Cow cutting, the Halligan way
for Tri-State Livestock News
The South Dakota Quarter Horse Association (SDQHA) honored Barb and Jim Halligan during their recent convention at Fort Pierre, broadly underlining their status in the highly competitive field of cow cutting. What trails led the gregarious accounting-student son of Ken and Ruth Halligan and the shy, classy pre-vet daughter of Stuart and Dorothy Thorson to meet at Black Hills State University, watch their first cold, competitive cow cutting event ‘till long after midnight at Black Hills Stock Show, marry in ’77, buy their first Quarter Horse in ’78, and now stand in that spotlight? Could you or your neighbor accomplish such feats?
“Of course!” Jim affirms. “Barb and I prove you do not have to come from a cutting background to do this. Become a student of the sport. Watch and listen, and ask people tons of questions. Then, be brave enough to try . . . to fail and try again.”
Halligan’s sought and found some of the finest instructors anywhere. “Early on, Jim Griffith from Faith, SD spent lots of time with us, showing us the fundamentals of getting a young horse trained,” Jim recalls. “Billy Meyers, originally from Ft. Pierre, SD is a master at quickly getting feel and response from a green horse,” he adds. “I never missed a chance to watch both these guys work horses.”
“I tried to go to as many cutting horse clinics as possible,” Barb says. “One of the first was with Dick Gaines. He gave me a big step-up by teaching me ‘each horse has to find its’ own style’. Dick taught me, ‘Your horse was born knowing more than you will ever learn about a cow . . . always trust your horse!’
Jim says, “Lloyd Cox graciously came to Wessington, SD, to teach at Jay Anderberg’s ranch. Barb, Jessi and Ryan all attended, and all three had a very successful show season that summer.”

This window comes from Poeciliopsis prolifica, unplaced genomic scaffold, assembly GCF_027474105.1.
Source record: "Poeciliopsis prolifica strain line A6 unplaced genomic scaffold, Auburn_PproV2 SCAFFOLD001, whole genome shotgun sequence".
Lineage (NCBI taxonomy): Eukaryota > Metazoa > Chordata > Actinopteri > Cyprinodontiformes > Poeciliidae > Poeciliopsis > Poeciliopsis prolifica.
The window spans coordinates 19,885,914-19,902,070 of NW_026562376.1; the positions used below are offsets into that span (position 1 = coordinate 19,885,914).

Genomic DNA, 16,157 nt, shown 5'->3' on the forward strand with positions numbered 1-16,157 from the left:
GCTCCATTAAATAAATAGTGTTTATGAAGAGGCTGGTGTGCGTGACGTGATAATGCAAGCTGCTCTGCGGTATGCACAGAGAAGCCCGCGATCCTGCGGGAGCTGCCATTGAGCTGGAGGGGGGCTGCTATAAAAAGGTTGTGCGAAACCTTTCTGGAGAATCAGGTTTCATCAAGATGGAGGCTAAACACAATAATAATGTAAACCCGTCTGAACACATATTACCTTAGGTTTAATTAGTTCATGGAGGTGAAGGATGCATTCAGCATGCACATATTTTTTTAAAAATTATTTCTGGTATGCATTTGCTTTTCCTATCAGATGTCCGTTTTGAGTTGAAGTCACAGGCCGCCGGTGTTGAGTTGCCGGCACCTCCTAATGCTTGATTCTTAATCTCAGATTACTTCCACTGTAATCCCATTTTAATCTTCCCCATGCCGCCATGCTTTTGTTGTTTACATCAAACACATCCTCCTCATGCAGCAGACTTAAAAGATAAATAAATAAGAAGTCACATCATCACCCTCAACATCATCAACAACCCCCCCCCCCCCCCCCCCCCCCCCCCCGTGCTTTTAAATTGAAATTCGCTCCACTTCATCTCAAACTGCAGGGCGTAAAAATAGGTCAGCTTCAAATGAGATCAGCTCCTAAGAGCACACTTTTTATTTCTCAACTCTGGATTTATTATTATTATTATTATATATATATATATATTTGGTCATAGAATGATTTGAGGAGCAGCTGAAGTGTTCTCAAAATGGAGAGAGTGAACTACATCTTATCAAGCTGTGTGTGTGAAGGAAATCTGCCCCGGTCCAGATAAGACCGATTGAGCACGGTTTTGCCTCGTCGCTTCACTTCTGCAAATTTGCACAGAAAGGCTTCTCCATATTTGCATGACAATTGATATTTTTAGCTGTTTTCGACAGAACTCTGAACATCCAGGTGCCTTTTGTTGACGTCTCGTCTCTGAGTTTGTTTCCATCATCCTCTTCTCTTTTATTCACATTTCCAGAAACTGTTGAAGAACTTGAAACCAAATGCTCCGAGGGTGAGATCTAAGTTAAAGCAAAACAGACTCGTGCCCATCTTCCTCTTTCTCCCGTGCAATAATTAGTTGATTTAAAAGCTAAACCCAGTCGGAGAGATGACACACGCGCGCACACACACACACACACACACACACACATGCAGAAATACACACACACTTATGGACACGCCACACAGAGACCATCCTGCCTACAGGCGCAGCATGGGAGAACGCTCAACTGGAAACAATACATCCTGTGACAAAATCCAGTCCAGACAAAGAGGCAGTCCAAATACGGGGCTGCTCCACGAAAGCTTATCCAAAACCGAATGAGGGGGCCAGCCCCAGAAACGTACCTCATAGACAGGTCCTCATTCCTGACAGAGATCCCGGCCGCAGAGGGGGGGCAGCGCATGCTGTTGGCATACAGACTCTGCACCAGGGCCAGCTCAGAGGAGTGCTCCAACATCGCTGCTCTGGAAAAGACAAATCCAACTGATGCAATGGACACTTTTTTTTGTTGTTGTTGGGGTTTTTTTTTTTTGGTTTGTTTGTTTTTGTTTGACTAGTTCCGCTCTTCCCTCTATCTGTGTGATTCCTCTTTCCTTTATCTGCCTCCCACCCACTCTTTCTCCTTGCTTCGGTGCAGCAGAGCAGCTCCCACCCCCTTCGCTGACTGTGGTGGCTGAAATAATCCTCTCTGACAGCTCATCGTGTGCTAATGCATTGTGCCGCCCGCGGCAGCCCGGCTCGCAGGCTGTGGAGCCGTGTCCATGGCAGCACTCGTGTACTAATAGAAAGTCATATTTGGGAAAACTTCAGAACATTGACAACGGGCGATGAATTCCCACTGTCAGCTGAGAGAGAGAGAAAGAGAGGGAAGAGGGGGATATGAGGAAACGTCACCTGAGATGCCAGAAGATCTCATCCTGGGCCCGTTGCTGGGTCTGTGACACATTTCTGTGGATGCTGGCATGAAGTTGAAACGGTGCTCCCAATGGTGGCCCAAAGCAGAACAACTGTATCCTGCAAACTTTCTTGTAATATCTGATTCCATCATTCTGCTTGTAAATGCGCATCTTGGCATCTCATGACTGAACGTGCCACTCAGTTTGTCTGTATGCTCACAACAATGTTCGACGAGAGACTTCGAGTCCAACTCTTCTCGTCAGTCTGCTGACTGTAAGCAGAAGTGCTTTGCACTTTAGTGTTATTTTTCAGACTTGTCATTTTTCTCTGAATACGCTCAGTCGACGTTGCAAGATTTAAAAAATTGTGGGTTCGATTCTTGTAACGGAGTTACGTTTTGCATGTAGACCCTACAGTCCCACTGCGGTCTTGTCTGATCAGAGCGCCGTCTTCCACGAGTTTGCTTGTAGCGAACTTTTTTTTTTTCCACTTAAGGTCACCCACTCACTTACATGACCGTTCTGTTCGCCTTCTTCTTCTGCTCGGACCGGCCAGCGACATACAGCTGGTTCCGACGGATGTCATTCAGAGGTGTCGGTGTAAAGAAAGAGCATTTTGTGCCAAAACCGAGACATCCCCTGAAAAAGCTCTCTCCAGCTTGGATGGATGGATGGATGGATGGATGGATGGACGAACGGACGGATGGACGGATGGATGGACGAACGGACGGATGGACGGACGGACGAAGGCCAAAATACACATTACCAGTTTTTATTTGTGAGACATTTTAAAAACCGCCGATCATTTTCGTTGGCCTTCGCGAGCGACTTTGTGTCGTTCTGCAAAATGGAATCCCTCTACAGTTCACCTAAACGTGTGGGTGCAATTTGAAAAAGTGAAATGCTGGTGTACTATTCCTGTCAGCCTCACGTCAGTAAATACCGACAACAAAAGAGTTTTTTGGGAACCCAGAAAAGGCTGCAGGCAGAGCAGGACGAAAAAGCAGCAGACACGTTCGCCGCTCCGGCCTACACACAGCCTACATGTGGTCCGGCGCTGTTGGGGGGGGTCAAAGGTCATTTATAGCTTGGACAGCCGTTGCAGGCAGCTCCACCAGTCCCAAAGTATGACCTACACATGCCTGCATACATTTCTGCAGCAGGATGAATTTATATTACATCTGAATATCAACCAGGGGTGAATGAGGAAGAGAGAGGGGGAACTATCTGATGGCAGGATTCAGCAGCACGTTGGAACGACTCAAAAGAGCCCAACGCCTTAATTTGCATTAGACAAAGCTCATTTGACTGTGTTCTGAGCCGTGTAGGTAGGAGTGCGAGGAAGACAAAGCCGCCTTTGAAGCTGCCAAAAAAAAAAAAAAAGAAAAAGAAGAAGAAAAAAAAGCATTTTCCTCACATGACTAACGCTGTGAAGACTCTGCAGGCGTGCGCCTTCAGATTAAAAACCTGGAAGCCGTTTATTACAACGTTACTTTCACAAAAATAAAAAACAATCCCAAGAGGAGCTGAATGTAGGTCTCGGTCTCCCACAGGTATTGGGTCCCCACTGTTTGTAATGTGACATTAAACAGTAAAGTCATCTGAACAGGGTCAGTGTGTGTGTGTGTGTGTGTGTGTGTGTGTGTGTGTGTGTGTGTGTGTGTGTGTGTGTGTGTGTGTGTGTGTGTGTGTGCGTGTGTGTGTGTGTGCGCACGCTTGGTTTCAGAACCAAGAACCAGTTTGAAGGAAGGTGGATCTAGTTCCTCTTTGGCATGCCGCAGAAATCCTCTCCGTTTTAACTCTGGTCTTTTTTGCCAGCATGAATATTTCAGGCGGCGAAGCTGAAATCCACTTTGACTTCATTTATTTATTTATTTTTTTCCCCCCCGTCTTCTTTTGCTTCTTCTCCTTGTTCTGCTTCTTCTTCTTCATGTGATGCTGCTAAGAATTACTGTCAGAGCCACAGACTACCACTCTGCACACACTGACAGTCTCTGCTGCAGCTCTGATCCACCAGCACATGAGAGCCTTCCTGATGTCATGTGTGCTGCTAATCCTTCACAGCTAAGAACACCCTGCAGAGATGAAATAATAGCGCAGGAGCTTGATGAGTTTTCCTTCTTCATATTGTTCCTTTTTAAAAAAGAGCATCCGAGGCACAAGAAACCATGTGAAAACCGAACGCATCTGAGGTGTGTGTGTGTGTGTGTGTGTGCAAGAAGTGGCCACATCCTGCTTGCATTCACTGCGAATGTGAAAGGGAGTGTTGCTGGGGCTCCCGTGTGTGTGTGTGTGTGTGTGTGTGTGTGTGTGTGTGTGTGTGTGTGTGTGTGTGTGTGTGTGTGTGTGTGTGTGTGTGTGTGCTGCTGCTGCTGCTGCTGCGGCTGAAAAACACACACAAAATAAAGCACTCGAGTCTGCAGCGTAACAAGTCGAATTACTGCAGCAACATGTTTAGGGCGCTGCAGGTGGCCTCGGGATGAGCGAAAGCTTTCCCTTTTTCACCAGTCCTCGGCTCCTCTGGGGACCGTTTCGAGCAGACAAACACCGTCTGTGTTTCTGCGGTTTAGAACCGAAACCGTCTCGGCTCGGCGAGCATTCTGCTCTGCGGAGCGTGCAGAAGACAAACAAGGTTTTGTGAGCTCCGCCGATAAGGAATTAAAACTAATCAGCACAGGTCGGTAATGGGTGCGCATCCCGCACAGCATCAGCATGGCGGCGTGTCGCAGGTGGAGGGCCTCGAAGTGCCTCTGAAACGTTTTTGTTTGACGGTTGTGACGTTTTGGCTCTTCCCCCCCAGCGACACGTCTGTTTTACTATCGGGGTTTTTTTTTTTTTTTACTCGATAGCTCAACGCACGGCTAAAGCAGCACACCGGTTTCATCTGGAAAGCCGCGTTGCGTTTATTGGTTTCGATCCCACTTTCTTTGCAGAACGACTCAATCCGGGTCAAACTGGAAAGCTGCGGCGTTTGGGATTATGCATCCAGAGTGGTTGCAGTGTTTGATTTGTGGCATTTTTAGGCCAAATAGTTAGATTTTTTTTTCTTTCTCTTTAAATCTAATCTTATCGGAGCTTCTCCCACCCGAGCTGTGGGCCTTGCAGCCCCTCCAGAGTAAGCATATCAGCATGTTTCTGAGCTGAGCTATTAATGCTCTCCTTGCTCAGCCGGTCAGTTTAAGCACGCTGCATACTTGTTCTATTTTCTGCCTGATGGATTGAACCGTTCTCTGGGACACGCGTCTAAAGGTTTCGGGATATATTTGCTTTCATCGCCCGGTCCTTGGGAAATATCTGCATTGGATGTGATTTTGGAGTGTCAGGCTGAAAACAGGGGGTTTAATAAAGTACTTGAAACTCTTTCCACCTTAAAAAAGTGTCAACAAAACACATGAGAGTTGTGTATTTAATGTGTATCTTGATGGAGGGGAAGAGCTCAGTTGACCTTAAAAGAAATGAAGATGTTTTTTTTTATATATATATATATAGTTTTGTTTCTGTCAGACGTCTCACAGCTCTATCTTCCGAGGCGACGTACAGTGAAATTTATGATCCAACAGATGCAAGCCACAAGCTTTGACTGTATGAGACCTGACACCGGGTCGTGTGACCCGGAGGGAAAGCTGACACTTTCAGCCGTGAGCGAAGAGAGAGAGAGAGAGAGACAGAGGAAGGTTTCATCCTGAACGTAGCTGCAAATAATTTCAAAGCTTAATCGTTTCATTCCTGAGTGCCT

In order to participate in a Bill Freeman clinic, Barb once passed up a show she really wanted to enter! She remembers, “Bill’s clinic took my herd work and showmanship to another level! The very next weekend I won both the Open and Non-pro at a very tough NCHA show.” Determination and ‘try’ produce experience, the mother of wisdom….
One huge piece of the cow-cutting puzzle is finding and acquiring the right horses to work with. Some just come along to teach you something — like the Quarter Horse stallion Jim’s dad bought in the 50’s, and his offspring Jim grew up riding. Or the mare Hotshot Jim’s dad traded for from Dave Stirling of Stanley County, which helped him win his first cutting prize. Or Jim’s first money-earner in cutting, Hills Clark Bar by Clark’s Doc Bar, bought from Pat Cowan.
Equine bloodline students, Barb and Jim sleuthed consistency in qualities they valued, buying mares bred to produce that way whenever possible. “We were always on a very small budget, so many times we’d settle for a very old mare, or one that had a medical condition,” Jim explains. “Barb was very good at getting old mares in foal . . . getting us a good baby to work with.”
Early on, Barb bought an own-daughter of High Brow Hickory, from Joe Heim . . . a yearling with a breathing problem. Breeding her later to Smokin Manzana produced World Champ team-penner Knee High Manzana; also High Center Manzana (known to everyone as ‘Cee’), still teaching new people how to cut cows at age 28!
Cee’s lengthy, ever-expanding career is proof of a principle Jim heard Paul Hansma state long ago – “You can’t train a cutting horse even 1% a day! If you could he would be trained in 100 days.” Jim realized, “It probably takes me 1000 days to get a horse broke, trained and finished to show. You have to be patient and persistent.”
“Eager to learn, and willing to listen” are foundational Halligan traits, on which they’ve built great success. “People who’ve helped us in the show pen, and training horses, are way too numerous to list, but Barb and I thank them sincerely,” Jim says. “Sometimes the smallest bit of advice made a huge difference.”